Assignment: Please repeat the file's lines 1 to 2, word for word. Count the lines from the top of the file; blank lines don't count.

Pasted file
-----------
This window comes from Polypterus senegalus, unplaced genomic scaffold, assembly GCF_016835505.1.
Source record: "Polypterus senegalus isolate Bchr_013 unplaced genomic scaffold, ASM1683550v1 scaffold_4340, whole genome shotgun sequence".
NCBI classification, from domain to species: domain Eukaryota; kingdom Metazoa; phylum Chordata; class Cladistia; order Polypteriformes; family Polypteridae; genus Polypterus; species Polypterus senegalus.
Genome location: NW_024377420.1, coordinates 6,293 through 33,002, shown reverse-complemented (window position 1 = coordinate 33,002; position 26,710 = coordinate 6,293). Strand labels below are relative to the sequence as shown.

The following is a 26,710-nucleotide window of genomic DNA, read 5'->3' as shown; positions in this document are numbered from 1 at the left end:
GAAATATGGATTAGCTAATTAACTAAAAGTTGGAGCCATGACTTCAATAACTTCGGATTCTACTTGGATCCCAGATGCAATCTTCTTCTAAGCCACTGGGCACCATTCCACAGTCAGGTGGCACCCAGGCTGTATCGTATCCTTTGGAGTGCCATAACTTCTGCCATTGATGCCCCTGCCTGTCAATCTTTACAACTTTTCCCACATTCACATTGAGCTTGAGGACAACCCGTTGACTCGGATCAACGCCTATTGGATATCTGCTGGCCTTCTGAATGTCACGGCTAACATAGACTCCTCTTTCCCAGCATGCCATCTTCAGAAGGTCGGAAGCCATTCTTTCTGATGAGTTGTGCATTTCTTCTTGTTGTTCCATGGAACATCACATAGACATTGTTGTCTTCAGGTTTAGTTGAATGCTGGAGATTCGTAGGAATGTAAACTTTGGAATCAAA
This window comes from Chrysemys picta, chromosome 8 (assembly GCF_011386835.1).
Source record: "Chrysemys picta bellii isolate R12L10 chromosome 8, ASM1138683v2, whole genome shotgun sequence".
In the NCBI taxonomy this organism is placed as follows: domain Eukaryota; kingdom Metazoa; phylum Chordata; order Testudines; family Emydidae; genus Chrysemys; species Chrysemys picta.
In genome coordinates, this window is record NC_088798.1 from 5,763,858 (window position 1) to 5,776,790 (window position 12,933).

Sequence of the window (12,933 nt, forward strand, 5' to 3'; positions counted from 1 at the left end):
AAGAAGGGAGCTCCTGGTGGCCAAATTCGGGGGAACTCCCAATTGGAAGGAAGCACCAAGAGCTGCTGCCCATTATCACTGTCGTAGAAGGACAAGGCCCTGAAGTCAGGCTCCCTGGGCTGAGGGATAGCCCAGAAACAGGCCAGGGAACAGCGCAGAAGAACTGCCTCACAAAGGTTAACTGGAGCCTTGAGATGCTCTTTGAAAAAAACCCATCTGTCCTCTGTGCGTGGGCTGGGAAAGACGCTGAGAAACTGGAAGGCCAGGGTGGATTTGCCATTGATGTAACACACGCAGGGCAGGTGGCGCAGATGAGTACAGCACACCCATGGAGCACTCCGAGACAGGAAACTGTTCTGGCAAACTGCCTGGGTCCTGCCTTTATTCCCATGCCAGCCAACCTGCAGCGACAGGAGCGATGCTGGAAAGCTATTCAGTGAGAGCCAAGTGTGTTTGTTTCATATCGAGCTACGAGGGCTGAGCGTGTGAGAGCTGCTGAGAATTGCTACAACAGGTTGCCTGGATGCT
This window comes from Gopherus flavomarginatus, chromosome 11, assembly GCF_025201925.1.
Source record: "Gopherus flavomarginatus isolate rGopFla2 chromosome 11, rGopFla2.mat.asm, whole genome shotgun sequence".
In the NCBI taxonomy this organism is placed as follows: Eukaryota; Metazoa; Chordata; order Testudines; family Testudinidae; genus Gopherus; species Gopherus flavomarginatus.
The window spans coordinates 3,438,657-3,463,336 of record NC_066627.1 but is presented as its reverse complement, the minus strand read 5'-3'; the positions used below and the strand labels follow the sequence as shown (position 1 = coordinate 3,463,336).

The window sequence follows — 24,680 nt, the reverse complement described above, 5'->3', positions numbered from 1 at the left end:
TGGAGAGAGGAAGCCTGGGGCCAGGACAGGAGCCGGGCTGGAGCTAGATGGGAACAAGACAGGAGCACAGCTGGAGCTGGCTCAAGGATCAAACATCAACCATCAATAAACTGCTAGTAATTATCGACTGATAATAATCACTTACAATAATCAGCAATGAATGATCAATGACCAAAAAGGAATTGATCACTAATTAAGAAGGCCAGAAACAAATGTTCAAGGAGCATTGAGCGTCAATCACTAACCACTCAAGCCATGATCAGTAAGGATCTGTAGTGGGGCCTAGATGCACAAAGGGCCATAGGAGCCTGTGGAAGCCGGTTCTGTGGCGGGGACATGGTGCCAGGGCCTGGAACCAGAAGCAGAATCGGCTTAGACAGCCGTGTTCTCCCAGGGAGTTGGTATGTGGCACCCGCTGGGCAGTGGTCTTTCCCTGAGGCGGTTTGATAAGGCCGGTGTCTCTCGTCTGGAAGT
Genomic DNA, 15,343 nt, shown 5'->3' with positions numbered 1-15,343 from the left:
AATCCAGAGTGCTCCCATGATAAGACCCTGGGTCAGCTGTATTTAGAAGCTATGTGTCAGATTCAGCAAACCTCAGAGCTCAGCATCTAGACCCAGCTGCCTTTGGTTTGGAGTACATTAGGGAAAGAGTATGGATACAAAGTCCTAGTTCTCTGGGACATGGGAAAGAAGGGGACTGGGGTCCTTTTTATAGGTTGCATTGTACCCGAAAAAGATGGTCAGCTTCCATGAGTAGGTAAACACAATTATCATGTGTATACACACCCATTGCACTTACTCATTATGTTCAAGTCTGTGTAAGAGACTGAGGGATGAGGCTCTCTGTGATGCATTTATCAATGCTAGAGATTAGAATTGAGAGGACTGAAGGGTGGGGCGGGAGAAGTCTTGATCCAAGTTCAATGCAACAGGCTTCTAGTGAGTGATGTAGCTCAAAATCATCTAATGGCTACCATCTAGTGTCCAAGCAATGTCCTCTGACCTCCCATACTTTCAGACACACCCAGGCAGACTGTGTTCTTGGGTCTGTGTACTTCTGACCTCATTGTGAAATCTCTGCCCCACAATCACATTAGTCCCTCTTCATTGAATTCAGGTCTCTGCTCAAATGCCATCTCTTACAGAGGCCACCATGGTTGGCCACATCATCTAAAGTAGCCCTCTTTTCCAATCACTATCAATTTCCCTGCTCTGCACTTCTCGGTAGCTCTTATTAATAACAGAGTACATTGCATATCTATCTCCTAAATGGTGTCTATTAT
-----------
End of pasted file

This window comes from Polypterus senegalus, unplaced genomic scaffold, assembly GCF_016835505.1.
Source record: "Polypterus senegalus isolate Bchr_013 unplaced genomic scaffold, ASM1683550v1 scaffold_4340, whole genome shotgun sequence".